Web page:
Have you heard of "The Year 2038 Problem"? Yeah, we know...sounds like a bunch of bologna like "Y2K" was.

But, this problem is potentially a significantly more serious issue that will cause major issues with smart phones and devices, transportation, banking, power plants, and much more.

As of now there is no official solution for "The Year 2038 Problem".

Richard Clark, Getty Stock / ThinkStock
Richard Clark, Getty Stock / ThinkStock
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Tuesday, January 19, 2038

"The Year 2038 Problem", if not solved, is said to take place on Tuesday, January 19, 2038.

The issue has to do with something called UNIX, or UNiplexed Information Computing System.

The UNIX system is how all computers have been keeping track of time, and keeping this time synced with all other computer devices for over the past 50 years.

The UNIX system began counting and keeping time synced at 00:00:00 UTC January 1st 1970.

Imagine your computer and bunch of other gadgets that have an internal clock that counts every second from a specific starting point, which is midnight on January 1, 1970.

This is kind of like the birthday for Unix, which is a foundational piece of software that a lot of other systems are built on.

This clock isn't looking at your wall clock; it's counting seconds in its own world.

U.S. Prepares To Set Clocks Back As Daylights Saving Time Ends
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So what's the big deal?

Admittedly, if you're not a computer programmer, "The Year 2038 Problem" can be difficult to understand and explain, but we'll do our best to lay it out in plain English.

The UNIX system has a limit when it comes to how much time it can count and keep track of.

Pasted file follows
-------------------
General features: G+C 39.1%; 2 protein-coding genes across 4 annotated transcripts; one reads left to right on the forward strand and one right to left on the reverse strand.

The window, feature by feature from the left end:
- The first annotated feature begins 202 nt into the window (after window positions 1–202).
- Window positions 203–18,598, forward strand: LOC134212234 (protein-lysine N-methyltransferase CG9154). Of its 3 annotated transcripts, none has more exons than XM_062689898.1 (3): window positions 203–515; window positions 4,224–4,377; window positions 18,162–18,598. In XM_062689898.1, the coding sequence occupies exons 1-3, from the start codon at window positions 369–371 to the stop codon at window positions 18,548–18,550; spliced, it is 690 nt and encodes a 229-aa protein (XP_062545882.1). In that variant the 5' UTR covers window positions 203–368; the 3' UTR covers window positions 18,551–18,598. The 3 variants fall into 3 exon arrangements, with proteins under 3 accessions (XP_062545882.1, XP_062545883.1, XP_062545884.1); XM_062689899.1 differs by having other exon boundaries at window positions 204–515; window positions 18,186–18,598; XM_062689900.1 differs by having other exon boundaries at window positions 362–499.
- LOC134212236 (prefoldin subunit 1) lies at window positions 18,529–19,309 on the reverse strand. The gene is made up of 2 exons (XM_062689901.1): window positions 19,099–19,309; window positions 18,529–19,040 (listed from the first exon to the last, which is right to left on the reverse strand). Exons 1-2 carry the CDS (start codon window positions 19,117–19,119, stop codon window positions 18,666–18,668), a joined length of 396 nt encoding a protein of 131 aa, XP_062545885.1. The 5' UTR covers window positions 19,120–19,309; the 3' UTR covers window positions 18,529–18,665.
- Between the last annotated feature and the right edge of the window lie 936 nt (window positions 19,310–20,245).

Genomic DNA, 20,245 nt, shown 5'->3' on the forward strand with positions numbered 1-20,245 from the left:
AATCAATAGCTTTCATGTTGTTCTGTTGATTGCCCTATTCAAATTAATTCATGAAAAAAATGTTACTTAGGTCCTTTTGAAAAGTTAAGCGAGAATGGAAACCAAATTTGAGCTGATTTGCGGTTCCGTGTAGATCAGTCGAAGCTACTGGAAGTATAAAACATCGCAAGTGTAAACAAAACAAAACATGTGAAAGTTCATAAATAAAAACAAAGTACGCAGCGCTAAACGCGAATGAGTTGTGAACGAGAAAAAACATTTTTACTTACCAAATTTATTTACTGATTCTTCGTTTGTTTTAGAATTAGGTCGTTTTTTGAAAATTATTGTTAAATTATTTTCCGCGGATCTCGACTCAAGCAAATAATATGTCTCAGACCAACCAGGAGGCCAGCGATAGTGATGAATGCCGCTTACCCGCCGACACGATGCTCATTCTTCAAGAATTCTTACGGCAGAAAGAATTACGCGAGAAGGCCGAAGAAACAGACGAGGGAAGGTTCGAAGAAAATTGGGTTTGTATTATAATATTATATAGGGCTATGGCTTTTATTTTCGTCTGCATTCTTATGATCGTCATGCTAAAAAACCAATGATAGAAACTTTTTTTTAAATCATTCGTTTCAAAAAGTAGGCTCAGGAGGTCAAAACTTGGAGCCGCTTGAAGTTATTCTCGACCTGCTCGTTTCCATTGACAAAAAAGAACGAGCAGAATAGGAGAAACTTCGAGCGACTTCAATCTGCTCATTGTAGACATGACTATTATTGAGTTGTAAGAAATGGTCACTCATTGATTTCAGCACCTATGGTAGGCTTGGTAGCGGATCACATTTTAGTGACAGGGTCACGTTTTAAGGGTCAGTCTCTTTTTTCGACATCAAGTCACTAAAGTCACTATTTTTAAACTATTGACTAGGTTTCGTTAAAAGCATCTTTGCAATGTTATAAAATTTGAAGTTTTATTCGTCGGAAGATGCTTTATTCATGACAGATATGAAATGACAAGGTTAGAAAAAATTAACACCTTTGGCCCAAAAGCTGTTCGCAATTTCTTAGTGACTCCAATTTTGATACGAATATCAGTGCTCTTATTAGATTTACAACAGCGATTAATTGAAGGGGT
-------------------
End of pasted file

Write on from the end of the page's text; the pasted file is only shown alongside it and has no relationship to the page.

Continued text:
From scienceabc.com -

"This counter has a finite amount of seconds that it can count up and down to +(231 – 1) and -(231 – 1), which is equal to 2,147,483,647 seconds going both ways.

2 billion seconds may seem like a lifetime (and it is), but this system will still count its last second precisely on 03:14:07 19th January 2038.

The counter will then begin to count from the negative scale, once this date comes to pass, causing the computers to reset to December 13th 1901, leading to all kinds of errors in every modern 32-bit computer."

Rodion Kutsaev via Unsplash.com
Rodion Kutsaev via Unsplash.com
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What this means is, when the UNIX time counting wheel was set in motion on January 1, 1970, it was programmed to only be able to count up to 2 billion seconds.

The last of these 2 billion seconds will be counted at precisely 3:14:07 AM on January 19, 2038.

When this happens, all devices operating on the UNIX measurement of time will instantly think it's December 13th 1901.

If a solution isn't found, when UNIX counts it last second, any computer, smart device, and anything synced to the UNIX time table could be negatively affected.

The consequences could be quite varied, depending on how crucial the affected systems are to everyday operations and services.

Imagine your smart devices, like your phone or smart home systems, suddenly thinking it's over a century ago.

Timers, alarms, and scheduled events could go haywire

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Banking and financial systems rely heavily on accurate timekeeping for transactions, interest calculations, and more.

If they face the 2038 problem head-on without a fix, we could see payments failing, accounts showing transactions from 1901, or your online banking app might lock you out, thinking your last login was over a century ago.

Power grids, water treatment facilities, and more, could experience operational issues if their control systems are affected. Though less likely due to constant updates, any lapse could lead to service interruptions.

Even though as of now there isn't an official, universal fix for "The Year 2038 Problem", it is an issue that is currently being worked on well in advance.

From scienceabc.com -

"For those devices connected to the internet, a simple software update could solve this issue, so the majority of computing devices are going to be fine.

The most problematic devices are going to be those that aren’t connected to the internet and that can’t be updated through a software patch."

You can read much more about "The Year 2038 Problem" over at scienceabc.com and between.tech.

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